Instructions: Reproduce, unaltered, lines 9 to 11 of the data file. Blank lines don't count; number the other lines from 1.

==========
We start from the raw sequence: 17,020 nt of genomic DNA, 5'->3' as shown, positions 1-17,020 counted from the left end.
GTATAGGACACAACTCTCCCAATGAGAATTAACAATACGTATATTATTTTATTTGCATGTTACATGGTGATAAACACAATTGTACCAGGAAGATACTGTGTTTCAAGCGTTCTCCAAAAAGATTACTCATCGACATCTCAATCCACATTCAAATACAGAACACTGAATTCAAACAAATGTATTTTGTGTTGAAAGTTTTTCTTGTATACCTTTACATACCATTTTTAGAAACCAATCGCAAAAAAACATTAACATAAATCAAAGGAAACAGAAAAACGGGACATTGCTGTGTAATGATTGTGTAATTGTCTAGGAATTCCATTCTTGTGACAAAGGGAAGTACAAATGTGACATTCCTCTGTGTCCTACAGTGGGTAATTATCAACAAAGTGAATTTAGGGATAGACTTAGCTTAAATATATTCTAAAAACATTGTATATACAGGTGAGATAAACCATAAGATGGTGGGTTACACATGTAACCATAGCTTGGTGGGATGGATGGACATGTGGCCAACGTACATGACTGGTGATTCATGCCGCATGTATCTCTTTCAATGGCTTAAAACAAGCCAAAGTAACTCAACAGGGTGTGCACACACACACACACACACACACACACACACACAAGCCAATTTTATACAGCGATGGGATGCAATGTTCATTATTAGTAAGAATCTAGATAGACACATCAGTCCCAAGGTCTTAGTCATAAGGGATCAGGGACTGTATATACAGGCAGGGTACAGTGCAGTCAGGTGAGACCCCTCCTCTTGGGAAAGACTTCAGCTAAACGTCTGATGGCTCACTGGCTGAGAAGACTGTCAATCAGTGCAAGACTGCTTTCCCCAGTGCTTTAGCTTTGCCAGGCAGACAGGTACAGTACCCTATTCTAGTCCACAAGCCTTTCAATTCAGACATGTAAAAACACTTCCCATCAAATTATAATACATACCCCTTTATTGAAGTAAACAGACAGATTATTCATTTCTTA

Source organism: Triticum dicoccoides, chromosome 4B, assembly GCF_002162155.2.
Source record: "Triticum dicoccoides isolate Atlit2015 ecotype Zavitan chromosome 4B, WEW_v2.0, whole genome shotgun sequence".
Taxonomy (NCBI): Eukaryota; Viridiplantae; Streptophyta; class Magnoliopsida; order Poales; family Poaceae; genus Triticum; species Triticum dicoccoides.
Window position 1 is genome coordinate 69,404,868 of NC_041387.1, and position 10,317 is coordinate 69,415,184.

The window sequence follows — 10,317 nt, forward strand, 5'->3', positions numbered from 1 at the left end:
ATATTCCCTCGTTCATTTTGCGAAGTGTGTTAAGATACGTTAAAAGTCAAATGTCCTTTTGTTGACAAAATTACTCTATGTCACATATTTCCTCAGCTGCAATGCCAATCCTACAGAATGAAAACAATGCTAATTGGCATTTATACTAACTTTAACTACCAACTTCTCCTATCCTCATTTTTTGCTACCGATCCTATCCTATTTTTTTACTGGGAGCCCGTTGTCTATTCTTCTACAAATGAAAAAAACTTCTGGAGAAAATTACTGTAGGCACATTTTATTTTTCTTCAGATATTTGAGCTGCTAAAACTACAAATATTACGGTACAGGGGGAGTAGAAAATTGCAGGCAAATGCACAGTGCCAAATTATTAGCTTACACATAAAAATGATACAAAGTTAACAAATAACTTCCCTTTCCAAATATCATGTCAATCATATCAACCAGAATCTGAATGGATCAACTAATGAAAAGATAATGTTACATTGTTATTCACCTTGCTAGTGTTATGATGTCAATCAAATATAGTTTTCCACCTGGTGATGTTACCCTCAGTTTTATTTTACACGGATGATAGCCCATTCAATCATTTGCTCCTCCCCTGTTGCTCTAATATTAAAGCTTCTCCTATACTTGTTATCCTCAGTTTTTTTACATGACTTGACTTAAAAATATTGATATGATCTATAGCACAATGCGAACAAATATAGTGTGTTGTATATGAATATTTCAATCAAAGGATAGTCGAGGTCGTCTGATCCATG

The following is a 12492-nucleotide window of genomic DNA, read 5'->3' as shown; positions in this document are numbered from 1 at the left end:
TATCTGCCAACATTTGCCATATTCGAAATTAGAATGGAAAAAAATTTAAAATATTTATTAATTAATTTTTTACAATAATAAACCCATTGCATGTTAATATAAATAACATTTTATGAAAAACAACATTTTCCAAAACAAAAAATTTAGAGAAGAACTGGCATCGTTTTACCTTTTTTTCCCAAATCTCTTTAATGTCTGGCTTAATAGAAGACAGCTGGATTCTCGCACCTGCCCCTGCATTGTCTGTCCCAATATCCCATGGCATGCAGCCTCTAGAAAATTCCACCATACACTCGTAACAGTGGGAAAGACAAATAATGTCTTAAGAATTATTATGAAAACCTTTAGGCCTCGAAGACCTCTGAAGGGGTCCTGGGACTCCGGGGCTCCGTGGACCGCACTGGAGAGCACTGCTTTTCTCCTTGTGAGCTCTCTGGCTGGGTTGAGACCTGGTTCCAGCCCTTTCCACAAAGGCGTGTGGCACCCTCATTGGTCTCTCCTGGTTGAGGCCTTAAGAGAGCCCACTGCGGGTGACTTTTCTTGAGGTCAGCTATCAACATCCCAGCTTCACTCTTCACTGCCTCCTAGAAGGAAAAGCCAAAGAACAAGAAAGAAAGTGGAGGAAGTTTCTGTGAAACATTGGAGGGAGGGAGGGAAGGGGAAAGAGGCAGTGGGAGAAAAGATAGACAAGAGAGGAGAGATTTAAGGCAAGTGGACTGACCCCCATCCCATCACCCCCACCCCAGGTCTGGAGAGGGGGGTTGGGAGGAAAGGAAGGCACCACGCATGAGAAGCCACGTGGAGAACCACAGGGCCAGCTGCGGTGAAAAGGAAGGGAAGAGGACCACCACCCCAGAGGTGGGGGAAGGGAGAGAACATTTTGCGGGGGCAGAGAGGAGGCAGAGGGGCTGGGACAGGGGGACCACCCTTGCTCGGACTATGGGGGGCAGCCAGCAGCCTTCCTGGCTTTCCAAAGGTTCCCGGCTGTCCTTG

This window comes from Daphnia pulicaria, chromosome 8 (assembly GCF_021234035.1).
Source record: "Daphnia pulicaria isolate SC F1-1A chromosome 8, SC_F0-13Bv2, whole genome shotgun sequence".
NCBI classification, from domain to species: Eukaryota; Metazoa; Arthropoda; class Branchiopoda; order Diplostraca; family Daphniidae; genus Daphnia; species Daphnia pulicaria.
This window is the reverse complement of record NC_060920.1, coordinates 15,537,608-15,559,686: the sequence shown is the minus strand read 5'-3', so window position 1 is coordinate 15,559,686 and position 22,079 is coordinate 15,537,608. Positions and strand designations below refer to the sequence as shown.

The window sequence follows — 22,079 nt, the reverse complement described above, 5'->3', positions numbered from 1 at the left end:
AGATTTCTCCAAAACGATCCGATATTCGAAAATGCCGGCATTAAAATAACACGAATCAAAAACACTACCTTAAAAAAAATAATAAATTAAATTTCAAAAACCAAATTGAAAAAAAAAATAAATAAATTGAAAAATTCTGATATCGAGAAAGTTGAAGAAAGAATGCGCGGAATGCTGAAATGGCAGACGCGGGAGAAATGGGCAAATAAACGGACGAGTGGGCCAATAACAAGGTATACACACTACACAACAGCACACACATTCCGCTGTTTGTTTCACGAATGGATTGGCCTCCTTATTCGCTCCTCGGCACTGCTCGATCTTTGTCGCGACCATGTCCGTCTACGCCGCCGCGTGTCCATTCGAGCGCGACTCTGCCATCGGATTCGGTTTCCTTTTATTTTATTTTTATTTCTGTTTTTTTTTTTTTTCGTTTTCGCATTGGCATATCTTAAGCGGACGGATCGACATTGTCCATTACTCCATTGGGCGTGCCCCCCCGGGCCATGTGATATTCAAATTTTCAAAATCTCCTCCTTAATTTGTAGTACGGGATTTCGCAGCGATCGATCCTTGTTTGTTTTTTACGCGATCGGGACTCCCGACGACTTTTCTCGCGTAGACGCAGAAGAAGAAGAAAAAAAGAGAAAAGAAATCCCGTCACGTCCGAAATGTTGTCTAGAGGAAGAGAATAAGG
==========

The following is a 12492-nucleotide window of genomic DNA, read 5'->3' as shown; positions in this document are numbered from 1 at the left end:
TATCTGCCAACATTTGCCATATTCGAAATTAGAATGGAAAAAAATTTAAAATATTTATTAATTAATTTTTTACAATAATAAACCCATTGCATGTTAATATAAATAACATTTTATGAAAAACAACATTTTCCAAAACAAAAAATTTAGAGAAGAACTGGCATCGTTTTACCTTTTTTTCCCAAATCTCTTTAATGTCTGGCTTAATAGAAGACAGCTGGATTCTCGCACCTGCCCCTGCATTGTCTGTCCCAATATCCCATGGCATGCAGCCTCTAGAAAATTCCACCATACACTCGTAACAGTGGGAAAGACAAATAATGTCTTAAGAATTATTATGAAAACCTTTAGGCCTCGAAGACCTCTGAAGGGGTCCTGGGACTCCGGGGCTCCGTGGACCGCACTGGAGAGCACTGCTTTTCTCCTTGTGAGCTCTCTGGCTGGGTTGAGACCTGGTTCCAGCCCTTTCCACAAAGGCGTGTGGCACCCTCATTGGTCTCTCCTGGTTGAGGCCTTAAGAGAGCCCACTGCGGGTGACTTTTCTTGAGGTCAGCTATCAACATCCCAGCTTCACTCTTCACTGCCTCCTAGAAGGAAAAGCCAAAGAACAAGAAAGAAAGTGGAGGAAGTTTCTGTGAAACATTGGAGGGAGGGAGGGAAGGGGAAAGAGGCAGTGGGAGAAAAGATAGACAAGAGAGGAGAGATTTAAGGCAAGTGGACTGACCCCCATCCCATCACCCCCACCCCAGGTCTGGAGAGGGGGGTTGGGAGGAAAGGAAGGCACCACGCATGAGAAGCCACGTGGAGAACCACAGGGCCAGCTGCGGTGAAAAGGAAGGGAAGAGGACCACCACCCCAGAGGTGGGGGAAGGGAGAGAACATTTTGCGGGGGCAGAGAGGAGGCAGAGGGGCTGGGACAGGGGGACCACCCTTGCTCGGACTATGGGGGGCAGCCAGCAGCCTTCCTGGCTTTCCAAAGGTTCCCGGCTGTCCTTG

This window comes from Daphnia pulicaria, chromosome 8 (assembly GCF_021234035.1).